Meat: To Cut or Not to Cut Against the Grain?

If you’re like most, you’ve likely heard or read that meat should always be cut “against the grain.” And, if you’re like most, you may have glazed over this last step in recipes when cooking. So, what is “the grain” and what’s all the fuss about anyway? Let’s take a look.

What is “the grain”?

If you’ve never taken a close look at your meat, now’s the time. You may notice there is a general direction or alignment of the meat’s muscle fibers – you guessed it – this is what’s called “the grain.”

Ok, so why cut against it? Cutting meat with the grain will result in long muscle fibers, which usually makes the meat chewier and therefore more difficult to chew through, and less pleasurable to eat.

Cutting against the grain, on the other hand, essentially shortens the meat’s muscle fibers, making the meat more tender and chewing easier so your meal is more enjoyable.

Not all grains are created equally.

In some cuts of meat, such as filet mignon, the grain isn’t as easy to spot because the muscle fibers are quite fine. When muscle fibers are more difficult to identify, cutting against or with the grain doesn’t make as much of a difference in tenderness.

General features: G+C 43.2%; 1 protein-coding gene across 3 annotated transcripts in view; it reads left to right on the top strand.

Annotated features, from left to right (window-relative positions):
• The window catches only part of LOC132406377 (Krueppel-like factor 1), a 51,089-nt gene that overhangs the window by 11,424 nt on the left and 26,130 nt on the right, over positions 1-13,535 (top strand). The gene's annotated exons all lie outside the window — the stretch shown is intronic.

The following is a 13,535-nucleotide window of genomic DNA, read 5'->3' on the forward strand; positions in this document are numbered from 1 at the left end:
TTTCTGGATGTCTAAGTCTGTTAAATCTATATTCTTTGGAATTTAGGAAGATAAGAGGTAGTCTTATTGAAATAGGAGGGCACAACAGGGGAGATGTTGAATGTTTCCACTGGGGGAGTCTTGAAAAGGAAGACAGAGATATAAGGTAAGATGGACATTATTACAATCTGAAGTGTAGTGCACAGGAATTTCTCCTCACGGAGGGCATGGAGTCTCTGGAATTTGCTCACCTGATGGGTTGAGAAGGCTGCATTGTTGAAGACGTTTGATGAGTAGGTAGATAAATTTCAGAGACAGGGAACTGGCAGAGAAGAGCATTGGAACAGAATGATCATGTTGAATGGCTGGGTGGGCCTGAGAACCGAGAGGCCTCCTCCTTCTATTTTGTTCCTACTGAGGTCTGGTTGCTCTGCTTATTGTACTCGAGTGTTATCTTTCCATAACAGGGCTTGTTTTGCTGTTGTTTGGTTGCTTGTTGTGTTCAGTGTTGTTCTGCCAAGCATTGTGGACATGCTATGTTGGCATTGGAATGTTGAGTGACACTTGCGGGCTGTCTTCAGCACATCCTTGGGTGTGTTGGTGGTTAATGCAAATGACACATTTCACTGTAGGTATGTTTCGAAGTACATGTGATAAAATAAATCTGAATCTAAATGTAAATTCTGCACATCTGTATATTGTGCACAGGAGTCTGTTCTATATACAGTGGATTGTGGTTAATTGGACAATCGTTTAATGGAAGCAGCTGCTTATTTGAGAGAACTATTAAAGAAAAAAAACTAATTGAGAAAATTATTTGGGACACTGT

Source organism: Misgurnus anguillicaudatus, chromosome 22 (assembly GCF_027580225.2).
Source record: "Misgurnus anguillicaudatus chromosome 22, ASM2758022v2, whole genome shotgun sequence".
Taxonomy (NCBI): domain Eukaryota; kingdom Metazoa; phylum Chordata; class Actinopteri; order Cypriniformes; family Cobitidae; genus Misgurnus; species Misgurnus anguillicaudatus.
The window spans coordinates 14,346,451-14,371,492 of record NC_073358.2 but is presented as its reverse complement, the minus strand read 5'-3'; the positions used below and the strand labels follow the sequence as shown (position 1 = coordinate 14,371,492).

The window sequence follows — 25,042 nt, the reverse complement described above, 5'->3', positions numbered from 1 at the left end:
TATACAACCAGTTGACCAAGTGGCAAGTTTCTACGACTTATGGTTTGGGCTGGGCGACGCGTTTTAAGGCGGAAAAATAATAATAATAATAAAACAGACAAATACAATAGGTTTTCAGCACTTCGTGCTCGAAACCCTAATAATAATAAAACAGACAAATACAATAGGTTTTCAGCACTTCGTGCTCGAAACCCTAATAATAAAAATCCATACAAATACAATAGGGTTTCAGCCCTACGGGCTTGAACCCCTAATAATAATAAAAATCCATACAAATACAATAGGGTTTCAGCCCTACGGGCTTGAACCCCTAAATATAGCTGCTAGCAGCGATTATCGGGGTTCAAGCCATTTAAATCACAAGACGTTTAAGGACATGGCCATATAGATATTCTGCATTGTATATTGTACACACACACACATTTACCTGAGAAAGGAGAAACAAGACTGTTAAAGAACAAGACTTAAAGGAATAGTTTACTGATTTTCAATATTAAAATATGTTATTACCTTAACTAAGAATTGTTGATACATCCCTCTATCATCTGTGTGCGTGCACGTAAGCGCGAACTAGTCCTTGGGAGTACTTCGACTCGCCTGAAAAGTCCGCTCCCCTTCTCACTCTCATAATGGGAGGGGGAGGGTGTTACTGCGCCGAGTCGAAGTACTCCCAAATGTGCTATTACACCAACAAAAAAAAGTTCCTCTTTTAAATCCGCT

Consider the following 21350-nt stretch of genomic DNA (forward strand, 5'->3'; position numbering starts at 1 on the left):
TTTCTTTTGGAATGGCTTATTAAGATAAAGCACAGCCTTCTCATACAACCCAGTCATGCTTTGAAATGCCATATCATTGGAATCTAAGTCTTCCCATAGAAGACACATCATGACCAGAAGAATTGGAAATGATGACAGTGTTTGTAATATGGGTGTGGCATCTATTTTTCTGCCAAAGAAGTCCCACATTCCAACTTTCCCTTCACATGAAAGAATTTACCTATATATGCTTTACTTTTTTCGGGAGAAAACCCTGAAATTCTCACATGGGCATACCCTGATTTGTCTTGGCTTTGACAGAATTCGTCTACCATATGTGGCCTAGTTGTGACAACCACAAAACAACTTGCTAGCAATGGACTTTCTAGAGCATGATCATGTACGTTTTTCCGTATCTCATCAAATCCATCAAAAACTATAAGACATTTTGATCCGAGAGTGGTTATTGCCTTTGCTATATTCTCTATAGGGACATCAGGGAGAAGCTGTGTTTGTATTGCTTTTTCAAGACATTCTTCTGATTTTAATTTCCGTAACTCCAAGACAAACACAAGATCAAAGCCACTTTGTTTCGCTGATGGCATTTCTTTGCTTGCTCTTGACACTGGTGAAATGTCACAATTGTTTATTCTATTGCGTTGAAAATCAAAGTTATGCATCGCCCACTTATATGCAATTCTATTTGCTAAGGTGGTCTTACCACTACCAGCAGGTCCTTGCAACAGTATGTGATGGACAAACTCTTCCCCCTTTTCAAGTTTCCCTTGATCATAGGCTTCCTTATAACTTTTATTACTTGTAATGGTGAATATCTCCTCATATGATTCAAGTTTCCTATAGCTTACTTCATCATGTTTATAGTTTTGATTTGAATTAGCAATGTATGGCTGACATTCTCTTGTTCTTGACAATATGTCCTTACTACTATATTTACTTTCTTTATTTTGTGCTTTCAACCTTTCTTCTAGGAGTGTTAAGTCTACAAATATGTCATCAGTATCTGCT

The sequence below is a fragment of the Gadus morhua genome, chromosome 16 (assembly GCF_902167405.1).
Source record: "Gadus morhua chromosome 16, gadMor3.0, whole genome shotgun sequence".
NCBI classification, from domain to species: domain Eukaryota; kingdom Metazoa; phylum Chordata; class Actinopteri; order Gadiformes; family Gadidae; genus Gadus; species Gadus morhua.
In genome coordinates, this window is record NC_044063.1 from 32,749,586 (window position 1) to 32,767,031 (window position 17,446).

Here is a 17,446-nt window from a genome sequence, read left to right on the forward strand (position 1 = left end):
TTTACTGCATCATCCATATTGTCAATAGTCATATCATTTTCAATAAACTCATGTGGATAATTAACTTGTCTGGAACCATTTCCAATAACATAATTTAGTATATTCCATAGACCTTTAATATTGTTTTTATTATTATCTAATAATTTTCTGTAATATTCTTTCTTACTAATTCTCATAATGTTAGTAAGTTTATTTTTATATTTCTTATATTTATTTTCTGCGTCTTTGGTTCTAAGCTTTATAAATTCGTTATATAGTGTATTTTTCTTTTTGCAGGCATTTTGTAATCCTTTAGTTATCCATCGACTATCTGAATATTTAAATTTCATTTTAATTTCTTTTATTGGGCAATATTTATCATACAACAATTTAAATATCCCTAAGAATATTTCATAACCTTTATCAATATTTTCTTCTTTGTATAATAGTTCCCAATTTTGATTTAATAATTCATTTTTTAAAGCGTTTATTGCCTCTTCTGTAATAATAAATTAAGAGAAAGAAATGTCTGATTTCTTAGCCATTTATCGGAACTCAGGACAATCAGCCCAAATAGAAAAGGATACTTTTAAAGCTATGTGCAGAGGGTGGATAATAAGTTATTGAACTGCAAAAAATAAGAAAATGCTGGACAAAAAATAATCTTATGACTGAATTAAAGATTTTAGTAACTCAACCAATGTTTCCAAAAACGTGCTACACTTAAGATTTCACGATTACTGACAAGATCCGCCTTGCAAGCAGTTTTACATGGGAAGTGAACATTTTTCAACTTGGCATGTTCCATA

For other cuts of meat such as skirt steak, muscle fibers are more prominently defined. The muscle fibers in these cuts are bundled more closely, and though quality plays an important role in how tender your meat is, cutting against the grain can be the difference between a tender and delicious dish, and a meal that is tougher than leather.

How to cut against the grain.

Now that we’ve covered what “the grain” is and why it’s important to cut against the grain, it’s time to put our meat to the test. Here are a few tips to help get you started:

  • The grain should not be confused with marbling – flecks of fat found naturally in meat.
  • Sharpen your knife. Slicing will be much easier and cleaner.
  • Once you have identified the direction of the grain, set your knife at a 45 degree angle to your cutting board. This slight tilt will break down more muscle fibers, improving tenderness.
  • Cutting against the grain is important before and after cooking.
  • The thinner you slice, the easier it will be to chew.

Ignoring the grain, or accidentally cutting with the grain will often times leave you with a chewy, and even stringy, meal that could have been avoided with this simple last step. All you need is a sharp, non-serrated knife and to know what to look for, to bring out the best flavor and tenderness in your meat.

So, what are you waiting for? Let’s get cookin’!